Like him, I’m not saying whether there should or shouldn’t have been two more slender towers built but the possibility was certainly there. I think that this building is going to look huge and I’m not just referring to height – the girth is going to be really significant.

As far as roof height is concerned, the argument of roof height vs. pinnacle height has been a debate for decades. My first experience with that was in college and the Petronas unseated the Sears Building. By stating that CITC may look visually shorter than CC from some or all angles is not being negative.

Is it me or are people having really strong reactions to seemingly benign topics and comments? Sometimes I feel like some of the posters are having arguments via PM and it’s carrying over on unrelated topics…like I’m missing something. With that spirit in mind, let me amend my post with, “Go to hell, McBane! Why do you hate Philadelphia and puppies!” ;)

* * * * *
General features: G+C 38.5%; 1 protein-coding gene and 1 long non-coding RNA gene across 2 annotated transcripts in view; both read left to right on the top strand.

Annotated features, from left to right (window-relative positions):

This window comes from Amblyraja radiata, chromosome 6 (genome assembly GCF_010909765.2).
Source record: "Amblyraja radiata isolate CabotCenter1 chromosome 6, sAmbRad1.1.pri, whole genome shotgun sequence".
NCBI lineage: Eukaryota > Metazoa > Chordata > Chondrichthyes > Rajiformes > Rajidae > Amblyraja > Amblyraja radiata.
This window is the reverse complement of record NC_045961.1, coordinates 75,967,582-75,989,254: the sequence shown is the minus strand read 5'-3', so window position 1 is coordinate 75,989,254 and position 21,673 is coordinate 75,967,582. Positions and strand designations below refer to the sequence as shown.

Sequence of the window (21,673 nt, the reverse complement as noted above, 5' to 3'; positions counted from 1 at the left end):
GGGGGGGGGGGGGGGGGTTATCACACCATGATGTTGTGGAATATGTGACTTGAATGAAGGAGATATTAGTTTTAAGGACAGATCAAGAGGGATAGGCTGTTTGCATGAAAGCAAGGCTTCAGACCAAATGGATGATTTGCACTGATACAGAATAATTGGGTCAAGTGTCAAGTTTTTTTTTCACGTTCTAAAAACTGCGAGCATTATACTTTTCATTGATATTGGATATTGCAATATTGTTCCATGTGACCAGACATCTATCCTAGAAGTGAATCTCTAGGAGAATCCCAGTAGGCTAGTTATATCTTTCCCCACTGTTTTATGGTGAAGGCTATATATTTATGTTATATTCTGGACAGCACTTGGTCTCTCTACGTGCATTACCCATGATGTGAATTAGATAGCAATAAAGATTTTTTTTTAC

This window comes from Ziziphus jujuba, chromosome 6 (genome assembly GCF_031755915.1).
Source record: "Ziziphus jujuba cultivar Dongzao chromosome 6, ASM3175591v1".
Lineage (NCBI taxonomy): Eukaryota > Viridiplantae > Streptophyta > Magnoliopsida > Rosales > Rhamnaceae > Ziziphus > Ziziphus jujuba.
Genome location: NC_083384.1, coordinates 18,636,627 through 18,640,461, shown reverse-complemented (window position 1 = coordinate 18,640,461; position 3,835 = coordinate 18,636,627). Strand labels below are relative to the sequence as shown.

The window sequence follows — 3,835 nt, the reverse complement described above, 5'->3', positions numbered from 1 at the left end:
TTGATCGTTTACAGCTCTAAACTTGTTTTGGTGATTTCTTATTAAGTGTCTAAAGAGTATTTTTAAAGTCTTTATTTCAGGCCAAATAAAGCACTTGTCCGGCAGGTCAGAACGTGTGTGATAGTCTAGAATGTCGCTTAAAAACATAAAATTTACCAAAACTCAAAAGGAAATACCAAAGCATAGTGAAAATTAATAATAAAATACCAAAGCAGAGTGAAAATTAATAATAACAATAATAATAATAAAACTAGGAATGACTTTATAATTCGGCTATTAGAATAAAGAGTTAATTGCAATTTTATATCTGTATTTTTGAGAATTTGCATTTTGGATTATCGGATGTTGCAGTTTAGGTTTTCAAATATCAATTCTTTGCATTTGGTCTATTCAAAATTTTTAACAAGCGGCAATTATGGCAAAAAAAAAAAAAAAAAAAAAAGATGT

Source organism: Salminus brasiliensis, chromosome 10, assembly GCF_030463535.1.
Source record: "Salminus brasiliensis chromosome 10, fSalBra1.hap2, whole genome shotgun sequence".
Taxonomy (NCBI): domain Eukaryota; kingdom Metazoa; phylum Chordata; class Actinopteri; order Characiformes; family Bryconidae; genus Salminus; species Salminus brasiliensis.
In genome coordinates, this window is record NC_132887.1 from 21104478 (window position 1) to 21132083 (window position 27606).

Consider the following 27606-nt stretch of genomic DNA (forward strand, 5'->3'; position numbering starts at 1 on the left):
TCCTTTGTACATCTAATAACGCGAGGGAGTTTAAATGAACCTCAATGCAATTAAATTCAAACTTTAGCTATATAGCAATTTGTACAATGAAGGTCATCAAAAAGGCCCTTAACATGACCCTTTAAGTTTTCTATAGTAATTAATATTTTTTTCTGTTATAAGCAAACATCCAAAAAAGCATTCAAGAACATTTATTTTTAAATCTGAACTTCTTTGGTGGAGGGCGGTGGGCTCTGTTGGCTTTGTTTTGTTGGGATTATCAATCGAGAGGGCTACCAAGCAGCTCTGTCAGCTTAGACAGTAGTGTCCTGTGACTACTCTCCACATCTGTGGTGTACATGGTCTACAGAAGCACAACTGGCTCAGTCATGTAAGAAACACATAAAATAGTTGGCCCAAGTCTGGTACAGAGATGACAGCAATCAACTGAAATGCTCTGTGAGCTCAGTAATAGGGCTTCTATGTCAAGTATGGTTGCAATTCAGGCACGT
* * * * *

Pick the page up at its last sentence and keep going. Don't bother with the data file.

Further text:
Yea... I don't think anyone said the discussion over the roof height was being negative. .. it was viewing the roof height as another instance of philadelphia's long history of perceived failure that was attacked as being overly negative. But I don't think that comment was very serious nor were most that followed. I think it's mostly just an issue of tone. It's hard to have a mild mannered debate on the Internet because with zero reference or tone things often get misinterpreted.

apetrella802 May 18, 2015 8:42 PM

building height
 
Quote:

Originally Posted by allovertown (Post 7031242)
Yea... I don't think anyone said the discussion over the roof height was being negative. .. it was viewing the roof height as another instance of philadelphia's long history of perceived failure that was attacked as being overly negative. But I don't think that comment was very serious nor were most that followed. I think it's mostly just an issue of tone. It's hard to have a mild mannered debate on the Internet because with zero reference or tone things often get misinterpreted.

The Council on Tall Buildings recognizes three measures of building height.